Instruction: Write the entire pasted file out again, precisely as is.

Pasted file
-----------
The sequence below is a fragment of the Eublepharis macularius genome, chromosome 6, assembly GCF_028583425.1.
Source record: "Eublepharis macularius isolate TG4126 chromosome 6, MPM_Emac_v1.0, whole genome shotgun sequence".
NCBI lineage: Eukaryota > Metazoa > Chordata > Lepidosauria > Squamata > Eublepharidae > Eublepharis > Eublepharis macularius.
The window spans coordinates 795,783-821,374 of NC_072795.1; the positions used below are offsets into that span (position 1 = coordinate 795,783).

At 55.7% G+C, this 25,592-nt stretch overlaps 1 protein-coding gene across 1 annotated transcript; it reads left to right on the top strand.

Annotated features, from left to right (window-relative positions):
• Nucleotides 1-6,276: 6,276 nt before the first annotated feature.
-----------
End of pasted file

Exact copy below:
The sequence below is a fragment of the Eublepharis macularius genome, chromosome 6, assembly GCF_028583425.1.
Source record: "Eublepharis macularius isolate TG4126 chromosome 6, MPM_Emac_v1.0, whole genome shotgun sequence".
NCBI lineage: Eukaryota > Metazoa > Chordata > Lepidosauria > Squamata > Eublepharidae > Eublepharis > Eublepharis macularius.
The window spans coordinates 795,783-821,374 of NC_072795.1; the positions used below are offsets into that span (position 1 = coordinate 795,783).

At 55.7% G+C, this 25,592-nt stretch overlaps 1 protein-coding gene across 1 annotated transcript; it reads left to right on the top strand.

Annotated features, from left to right (window-relative positions):
• Nucleotides 1-6,276: 6,276 nt before the first annotated feature.